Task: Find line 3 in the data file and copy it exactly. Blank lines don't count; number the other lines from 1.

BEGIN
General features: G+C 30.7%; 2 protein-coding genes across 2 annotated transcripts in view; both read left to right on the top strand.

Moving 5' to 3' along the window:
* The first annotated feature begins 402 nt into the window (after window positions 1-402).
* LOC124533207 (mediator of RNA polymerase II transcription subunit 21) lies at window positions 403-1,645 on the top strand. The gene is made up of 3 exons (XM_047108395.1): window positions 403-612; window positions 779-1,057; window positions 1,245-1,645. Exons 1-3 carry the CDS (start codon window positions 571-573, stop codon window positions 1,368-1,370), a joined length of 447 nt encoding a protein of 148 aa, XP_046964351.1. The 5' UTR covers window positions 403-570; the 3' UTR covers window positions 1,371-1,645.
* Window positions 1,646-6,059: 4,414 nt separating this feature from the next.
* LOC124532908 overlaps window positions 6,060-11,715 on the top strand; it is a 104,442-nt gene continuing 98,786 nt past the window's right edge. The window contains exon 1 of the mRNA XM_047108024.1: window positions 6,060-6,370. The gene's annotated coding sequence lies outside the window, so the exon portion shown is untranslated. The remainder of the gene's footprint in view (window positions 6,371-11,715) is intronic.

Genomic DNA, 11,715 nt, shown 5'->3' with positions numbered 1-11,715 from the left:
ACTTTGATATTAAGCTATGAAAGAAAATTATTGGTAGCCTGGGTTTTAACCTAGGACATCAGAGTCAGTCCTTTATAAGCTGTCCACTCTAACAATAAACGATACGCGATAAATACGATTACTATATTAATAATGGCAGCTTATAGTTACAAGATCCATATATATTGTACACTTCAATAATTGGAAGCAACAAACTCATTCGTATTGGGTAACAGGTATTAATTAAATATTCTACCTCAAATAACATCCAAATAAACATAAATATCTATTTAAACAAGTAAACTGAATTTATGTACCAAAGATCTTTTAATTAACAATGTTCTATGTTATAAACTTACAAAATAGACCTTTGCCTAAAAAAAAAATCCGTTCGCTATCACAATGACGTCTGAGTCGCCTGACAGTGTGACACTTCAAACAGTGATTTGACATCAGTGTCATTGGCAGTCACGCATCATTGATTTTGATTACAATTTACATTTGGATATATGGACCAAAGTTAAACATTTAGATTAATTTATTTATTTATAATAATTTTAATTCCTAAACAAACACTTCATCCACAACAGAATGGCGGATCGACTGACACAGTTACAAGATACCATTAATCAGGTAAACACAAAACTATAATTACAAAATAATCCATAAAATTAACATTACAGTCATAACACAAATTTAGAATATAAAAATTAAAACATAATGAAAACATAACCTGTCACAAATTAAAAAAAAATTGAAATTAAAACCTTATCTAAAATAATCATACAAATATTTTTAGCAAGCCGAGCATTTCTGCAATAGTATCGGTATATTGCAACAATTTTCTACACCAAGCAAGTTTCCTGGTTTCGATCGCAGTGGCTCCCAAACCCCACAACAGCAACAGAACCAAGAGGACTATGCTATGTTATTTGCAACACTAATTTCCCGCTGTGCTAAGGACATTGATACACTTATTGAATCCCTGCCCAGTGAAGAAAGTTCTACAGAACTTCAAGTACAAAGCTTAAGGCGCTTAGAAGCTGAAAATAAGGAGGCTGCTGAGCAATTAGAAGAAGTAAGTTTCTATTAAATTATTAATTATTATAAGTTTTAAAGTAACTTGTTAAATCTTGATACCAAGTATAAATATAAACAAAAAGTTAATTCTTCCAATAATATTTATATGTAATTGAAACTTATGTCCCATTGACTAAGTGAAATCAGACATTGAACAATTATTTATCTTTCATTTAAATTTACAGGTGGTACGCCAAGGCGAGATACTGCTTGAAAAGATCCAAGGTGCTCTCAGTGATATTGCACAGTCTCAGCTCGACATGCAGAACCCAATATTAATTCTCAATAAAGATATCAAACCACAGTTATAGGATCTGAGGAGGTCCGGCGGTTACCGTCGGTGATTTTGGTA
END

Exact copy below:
* The first annotated feature begins 402 nt into the window (after window positions 1-402).